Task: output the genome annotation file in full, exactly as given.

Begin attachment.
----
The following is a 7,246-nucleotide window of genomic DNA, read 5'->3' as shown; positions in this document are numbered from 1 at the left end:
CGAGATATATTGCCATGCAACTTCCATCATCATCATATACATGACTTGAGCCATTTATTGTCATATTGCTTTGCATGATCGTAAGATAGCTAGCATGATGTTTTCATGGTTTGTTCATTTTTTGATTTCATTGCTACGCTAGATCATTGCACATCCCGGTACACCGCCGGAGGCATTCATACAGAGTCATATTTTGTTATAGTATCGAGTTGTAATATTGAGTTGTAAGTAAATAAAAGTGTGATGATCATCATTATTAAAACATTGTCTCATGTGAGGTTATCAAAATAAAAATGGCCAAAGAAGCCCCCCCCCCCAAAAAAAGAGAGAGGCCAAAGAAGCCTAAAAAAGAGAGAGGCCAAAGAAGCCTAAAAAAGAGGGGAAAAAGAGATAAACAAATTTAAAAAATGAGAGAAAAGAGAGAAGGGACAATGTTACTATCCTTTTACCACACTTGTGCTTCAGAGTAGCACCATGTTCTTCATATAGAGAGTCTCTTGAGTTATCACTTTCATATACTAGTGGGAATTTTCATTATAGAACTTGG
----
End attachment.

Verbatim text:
The following is a 7,246-nucleotide window of genomic DNA, read 5'->3' as shown; positions in this document are numbered from 1 at the left end:
CGAGATATATTGCCATGCAACTTCCATCATCATCATATACATGACTTGAGCCATTTATTGTCATATTGCTTTGCATGATCGTAAGATAGCTAGCATGATGTTTTCATGGTTTGTTCATTTTTTGATTTCATTGCTACGCTAGATCATTGCACATCCCGGTACACCGCCGGAGGCATTCATACAGAGTCATATTTTGTTATAGTATCGAGTTGTAATATTGAGTTGTAAGTAAATAAAAGTGTGATGATCATCATTATTAAAACATTGTCTCATGTGAGGTTATCAAAATAAAAATGGCCAAAGAAGCCCCCCCCCCCAAAAAAAGAGAGAGGCCAAAGAAGCCTAAAAAAGAGAGAGGCCAAAGAAGCCTAAAAAAGAGGGGAAAAAGAGATAAACAAATTTAAAAAATGAGAGAAAAGAGAGAAGGGACAATGTTACTATCCTTTTACCACACTTGTGCTTCAGAGTAGCACCATGTTCTTCATATAGAGAGTCTCTTGAGTTATCACTTTCATATACTAGTGGGAATTTTCATTATAGAACTTGG